Tom took her arms and pulled them down to her side. "Easy Kid. What about Ed?" He looked past her into the cabin.
"Ed? Take a look." Peggy swept one arm back in the direction of the sofa. "Good Old Ed is dead to the world." A nervous giggle escaped
her. "Get it? He's dead to the world and soon he's going to be dead to me, too!" Her eyes were bright with an unnatural excitement and her
face was flushed.
Tom put his arm around her waist. "Calm down, Peggy. Don't go losing your nerve now." She looked up at him and they kissed.
It was a long kiss and when it was over Peggy spoke in a low tone. "You can always back out, you know. Ed would wake up in the
morning and never find out."
Tom kissed her again. "Uh, uh, Kid. You and I are in this for keeps." They turned together and looked at Peggy's husband who gave a
loud snore. "I suppose we should get to it."
Peggy took Tom's hand. "No reason to rush, lover. Nothing's going to wake him, and besides," she cast a glance at the window where the
last light of the evening lingered outside. "We should wait until it's completely dark anyway."
"What should we do until then?"
Peggy ran her tongue over her lips and looked at Tom with half closed eyes. She took a couple of steps away from him, tugging on his
hand. "There's a perfectly good bed in the other room. Be a shame to waste it before I start playing the part of the grieving widow, don't
* * *
It was Friday night and Billy Jenkins was peeved. He had wheedled and begged for a week to switch shifts and get the night off so he
could take Julie to the drive-in and now she went and decided they had something more important to do.
"But don't you see, Billy? Maxine trusted me to set up that cabin for the Carlsons and it's my fault I forgot to leave them some coffee." She
took the paper bag holding a large can of coffee from her lap and placed it on the car floor. She reached over and squeezed Billy's
shoulder. "Don't worry. I'll make it up to you. I promise."
Billy glanced at her. Julie smiled and his heart melted. "Well, I suppose you're right. It shouldn't take more than half an hour to get out
there and back. We'll still be in time for most of the first feature and all of the second." Between Julie living with her parents and his room
at the boarding house where visitors weren't allowed at night, the drive-in was their only chance to be alone together. He pressed his foot
to the pedal. The straight-eight engine responded with a roar and the big sedan raced through the night.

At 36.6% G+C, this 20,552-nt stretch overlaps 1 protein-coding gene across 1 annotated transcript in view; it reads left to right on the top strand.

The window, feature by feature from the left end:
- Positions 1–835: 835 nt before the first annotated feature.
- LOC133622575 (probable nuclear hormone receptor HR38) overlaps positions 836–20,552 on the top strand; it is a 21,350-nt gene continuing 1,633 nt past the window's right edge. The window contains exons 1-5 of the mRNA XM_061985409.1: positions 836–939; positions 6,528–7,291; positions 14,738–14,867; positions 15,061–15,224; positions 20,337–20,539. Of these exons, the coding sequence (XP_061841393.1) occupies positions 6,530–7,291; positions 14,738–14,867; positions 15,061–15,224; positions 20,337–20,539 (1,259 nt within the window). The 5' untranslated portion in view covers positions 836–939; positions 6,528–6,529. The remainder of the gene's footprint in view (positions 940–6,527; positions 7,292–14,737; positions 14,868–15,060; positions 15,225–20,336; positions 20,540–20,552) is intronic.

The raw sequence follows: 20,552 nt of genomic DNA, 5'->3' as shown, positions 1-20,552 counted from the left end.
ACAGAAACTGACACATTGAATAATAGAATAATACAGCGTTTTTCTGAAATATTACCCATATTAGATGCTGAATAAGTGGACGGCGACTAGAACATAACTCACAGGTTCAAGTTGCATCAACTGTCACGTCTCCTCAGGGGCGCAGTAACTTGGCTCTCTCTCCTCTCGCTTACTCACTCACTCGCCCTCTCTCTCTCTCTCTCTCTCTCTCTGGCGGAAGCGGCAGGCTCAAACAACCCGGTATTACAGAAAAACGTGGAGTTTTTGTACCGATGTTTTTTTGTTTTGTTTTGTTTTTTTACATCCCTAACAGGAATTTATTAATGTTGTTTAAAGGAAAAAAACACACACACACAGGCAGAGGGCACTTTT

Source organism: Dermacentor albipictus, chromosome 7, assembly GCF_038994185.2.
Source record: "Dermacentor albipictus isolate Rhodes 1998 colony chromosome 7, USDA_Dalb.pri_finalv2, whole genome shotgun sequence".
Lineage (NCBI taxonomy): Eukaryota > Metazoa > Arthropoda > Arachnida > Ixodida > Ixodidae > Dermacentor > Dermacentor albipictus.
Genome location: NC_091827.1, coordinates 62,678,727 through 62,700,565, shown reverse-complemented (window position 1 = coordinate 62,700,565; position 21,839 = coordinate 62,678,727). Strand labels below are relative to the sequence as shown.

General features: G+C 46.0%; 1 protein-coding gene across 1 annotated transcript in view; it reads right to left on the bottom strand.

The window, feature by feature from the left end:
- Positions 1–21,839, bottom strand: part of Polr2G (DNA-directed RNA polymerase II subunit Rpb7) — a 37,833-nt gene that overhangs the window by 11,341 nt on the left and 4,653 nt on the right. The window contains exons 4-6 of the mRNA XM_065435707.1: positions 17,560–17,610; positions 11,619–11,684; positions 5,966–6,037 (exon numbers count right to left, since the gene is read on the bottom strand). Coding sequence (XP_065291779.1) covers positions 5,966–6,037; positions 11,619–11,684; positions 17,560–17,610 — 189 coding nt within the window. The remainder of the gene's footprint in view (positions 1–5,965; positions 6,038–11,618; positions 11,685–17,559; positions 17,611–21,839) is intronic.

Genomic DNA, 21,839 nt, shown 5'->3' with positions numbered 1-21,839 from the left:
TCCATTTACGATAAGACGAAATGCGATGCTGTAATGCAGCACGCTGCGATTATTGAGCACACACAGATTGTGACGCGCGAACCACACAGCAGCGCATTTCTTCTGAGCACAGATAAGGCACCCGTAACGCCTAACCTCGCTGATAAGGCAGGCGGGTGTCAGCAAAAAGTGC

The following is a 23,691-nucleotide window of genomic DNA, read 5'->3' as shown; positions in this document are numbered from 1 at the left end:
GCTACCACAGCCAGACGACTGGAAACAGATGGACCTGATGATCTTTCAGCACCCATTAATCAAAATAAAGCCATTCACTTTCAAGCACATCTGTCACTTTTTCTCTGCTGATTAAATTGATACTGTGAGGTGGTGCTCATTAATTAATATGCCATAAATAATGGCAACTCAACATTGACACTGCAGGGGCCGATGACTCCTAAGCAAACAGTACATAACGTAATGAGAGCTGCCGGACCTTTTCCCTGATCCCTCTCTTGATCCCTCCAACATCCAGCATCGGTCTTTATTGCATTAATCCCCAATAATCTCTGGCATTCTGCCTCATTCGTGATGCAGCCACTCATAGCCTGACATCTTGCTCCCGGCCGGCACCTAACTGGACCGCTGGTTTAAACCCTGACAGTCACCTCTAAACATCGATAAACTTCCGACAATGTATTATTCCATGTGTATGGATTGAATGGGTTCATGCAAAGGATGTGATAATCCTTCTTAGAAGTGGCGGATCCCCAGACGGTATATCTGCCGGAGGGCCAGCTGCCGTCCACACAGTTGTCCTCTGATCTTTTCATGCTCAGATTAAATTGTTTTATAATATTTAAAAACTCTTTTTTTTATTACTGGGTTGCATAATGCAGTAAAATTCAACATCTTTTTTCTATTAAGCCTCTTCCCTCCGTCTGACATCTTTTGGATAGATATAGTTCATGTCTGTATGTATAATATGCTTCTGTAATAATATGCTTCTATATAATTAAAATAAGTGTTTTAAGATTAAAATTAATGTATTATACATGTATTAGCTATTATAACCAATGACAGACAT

"Steady, Billy, this road's pretty scary."
"Don't worry, Julie, I could drive this road blindfolded." Nonetheless he eased up on the gas.
The minutes ticked by as Billy's car traveled the tiny, twisting road. Finally they rounded the last bend and their headlights swept across
the small cabin and came to rest illuminating the grassy spot behind the cabin near the cliff, the small fence before it and the forms of three
people at the fence. Billy and Julie sat transfixed by what they saw.
Ed Carlson's limp body was lying halfway over the fence. Peggy was pushing on his shoulders and Tom was bent over and trying to lift Ed's
feet and legs. It looked like Ed was caught between two of the pickets and stuck fast.
"Well, I'll be a son of a bitch!" Billy complained. "God damn it all to hell. There goes the drive-in." He reached down and handed the radio
microphone to Julie. "Here, see if you can raise the sheriff. " He flipped a knob on the dashboard. The red, rotating light on top of the car
began flashing as he opened his door and got out with one hand on his service revolver.
Andrew MacRae writes short stories and poetry. In March, 2012, omdb! online published his short story "Aunt Mary."
The author's first novel, MURDER MISDIRECTED (Mainly Murder Press), is available in paperback and e-book formats. The sequel, MURDER
MISCALCULATED will be released by Mainly Murder Press in June, 2014.
Copyright © 2013 Andrew MacRae. All rights reserved. Reproduction in whole or in part in any
medium without express written permission of the author is prohibited. OMDB! and OMDB!